Producing an informed consent form

Informed consent forms are signed by research project participants to show that they are in agreement with taking part in the research, that they have enough information about the project to make an informed decision and that they agree to the data being used in specified ways. As we have advised before there is an excellent introductory guide that we recommend. We have drawn on this and adapted it to provide the bare bones guidance below.

Their nature of informed consent forms varies according to the nature of the project, but below is a fairly standard format that can be adapted according to need. It is assumed here that you are not interviewing children or vulnerable adults (such as those with learning or communication difficulties). That gets more complicated. There are two forms of consent: direct consent from individuals who are able to give informed consent and assent or proxy consent for those individuals who are unable to give informed consent. This brief guidance here only deals with the former. It also assumes that the research does not involve a level of risk above that of everyday life. Remember, if in doubt, get advice.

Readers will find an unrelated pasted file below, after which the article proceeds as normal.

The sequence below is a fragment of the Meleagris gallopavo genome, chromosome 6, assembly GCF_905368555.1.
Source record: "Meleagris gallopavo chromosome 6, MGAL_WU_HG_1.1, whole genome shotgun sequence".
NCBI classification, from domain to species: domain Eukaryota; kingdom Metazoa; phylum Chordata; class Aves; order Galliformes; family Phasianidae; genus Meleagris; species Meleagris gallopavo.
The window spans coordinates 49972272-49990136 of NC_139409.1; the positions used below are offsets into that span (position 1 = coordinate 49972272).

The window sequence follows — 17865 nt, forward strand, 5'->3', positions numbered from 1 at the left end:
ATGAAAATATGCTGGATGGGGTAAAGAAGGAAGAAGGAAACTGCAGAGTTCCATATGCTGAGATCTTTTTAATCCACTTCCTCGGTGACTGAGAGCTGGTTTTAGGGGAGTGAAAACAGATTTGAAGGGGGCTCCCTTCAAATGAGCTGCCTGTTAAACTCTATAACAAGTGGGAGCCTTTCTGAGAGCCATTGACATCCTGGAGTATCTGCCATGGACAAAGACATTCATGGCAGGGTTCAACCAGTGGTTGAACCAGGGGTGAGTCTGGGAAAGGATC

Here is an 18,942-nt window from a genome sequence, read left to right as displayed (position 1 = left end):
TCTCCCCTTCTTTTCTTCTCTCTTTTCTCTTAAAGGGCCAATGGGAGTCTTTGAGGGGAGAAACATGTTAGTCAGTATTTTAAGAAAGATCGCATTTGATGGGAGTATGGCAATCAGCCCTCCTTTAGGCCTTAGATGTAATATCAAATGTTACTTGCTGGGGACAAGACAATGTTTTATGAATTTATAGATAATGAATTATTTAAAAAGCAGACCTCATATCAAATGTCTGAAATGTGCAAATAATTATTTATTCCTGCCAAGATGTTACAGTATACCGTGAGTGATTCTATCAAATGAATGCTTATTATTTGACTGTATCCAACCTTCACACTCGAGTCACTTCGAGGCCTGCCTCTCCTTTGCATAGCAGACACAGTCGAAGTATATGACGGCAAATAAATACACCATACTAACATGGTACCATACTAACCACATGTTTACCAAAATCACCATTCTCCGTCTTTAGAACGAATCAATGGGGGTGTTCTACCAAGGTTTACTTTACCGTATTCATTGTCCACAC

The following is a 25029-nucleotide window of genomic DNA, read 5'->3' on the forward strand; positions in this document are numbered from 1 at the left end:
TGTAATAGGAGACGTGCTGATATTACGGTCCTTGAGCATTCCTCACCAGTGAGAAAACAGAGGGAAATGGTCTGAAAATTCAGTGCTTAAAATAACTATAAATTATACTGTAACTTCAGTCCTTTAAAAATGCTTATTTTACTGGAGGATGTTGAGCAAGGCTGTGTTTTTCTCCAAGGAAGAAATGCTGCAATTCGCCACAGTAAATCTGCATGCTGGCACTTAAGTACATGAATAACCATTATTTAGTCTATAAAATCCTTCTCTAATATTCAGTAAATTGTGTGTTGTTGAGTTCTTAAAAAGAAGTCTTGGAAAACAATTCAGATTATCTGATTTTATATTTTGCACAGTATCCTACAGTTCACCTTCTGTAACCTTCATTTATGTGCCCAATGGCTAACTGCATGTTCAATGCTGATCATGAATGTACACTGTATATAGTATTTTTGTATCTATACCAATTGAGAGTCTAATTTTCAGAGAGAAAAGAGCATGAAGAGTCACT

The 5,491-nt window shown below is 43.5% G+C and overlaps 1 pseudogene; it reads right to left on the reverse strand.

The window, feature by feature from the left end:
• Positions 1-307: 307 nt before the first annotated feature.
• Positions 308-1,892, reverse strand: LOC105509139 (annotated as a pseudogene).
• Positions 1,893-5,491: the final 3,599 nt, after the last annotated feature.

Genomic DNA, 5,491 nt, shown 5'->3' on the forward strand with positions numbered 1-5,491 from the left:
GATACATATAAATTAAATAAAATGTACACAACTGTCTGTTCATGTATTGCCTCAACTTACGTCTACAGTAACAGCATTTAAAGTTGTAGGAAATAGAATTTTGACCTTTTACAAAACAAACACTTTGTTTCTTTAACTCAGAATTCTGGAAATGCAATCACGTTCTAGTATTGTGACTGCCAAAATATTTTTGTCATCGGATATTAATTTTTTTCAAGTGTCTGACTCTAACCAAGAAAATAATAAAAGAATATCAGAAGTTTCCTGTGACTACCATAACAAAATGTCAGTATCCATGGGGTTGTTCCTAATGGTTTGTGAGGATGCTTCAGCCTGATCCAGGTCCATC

It begins with an introduction that states:

• Summary of the project – Title, name of researcher, any other relevant details
• Statement of confirmation
• Name of participant, signature and date

You need to make the instructions totally clear. It is recommended that you use tick boxes and keep it all in the first person. For example:

I have read and understand the purpose of the study 
I have been given the chance to ask questions about the study and these have been answered to my satisfaction 
I am willing to be interviewed 
I am willing for my comments to be recorded 